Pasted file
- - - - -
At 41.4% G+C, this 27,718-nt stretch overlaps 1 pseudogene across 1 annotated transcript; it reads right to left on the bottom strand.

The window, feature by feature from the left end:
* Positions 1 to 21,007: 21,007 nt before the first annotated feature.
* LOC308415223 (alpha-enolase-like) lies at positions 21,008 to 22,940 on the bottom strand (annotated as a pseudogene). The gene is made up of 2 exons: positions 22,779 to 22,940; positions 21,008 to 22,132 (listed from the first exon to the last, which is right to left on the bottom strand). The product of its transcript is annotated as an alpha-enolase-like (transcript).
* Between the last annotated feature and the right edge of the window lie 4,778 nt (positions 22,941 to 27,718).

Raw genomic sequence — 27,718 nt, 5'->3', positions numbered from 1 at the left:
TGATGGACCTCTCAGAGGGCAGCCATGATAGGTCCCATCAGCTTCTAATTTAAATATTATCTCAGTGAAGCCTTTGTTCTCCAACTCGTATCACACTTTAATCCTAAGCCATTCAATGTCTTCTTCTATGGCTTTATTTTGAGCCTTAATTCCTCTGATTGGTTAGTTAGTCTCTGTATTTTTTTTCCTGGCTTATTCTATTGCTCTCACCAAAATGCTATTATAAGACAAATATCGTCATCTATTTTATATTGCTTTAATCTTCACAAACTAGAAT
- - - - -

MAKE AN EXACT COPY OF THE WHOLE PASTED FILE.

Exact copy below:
At 41.4% G+C, this 27,718-nt stretch overlaps 1 pseudogene across 1 annotated transcript; it reads right to left on the bottom strand.

The window, feature by feature from the left end:
* Positions 1 to 21,007: 21,007 nt before the first annotated feature.
* LOC308415223 (alpha-enolase-like) lies at positions 21,008 to 22,940 on the bottom strand (annotated as a pseudogene). The gene is made up of 2 exons: positions 22,779 to 22,940; positions 21,008 to 22,132 (listed from the first exon to the last, which is right to left on the bottom strand). The product of its transcript is annotated as an alpha-enolase-like (transcript).
* Between the last annotated feature and the right edge of the window lie 4,778 nt (positions 22,941 to 27,718).

Raw genomic sequence — 27,718 nt, 5'->3', positions numbered from 1 at the left:
TGATGGACCTCTCAGAGGGCAGCCATGATAGGTCCCATCAGCTTCTAATTTAAATATTATCTCAGTGAAGCCTTTGTTCTCCAACTCGTATCACACTTTAATCCTAAGCCATTCAATGTCTTCTTCTATGGCTTTATTTTGAGCCTTAATTCCTCTGATTGGTTAGTTAGTCTCTGTATTTTTTTTCCTGGCTTATTCTATTGCTCTCACCAAAATGCTATTATAAGACAAATATCGTCATCTATTTTATATTGCTTTAATCTTCACAAACTAGAAT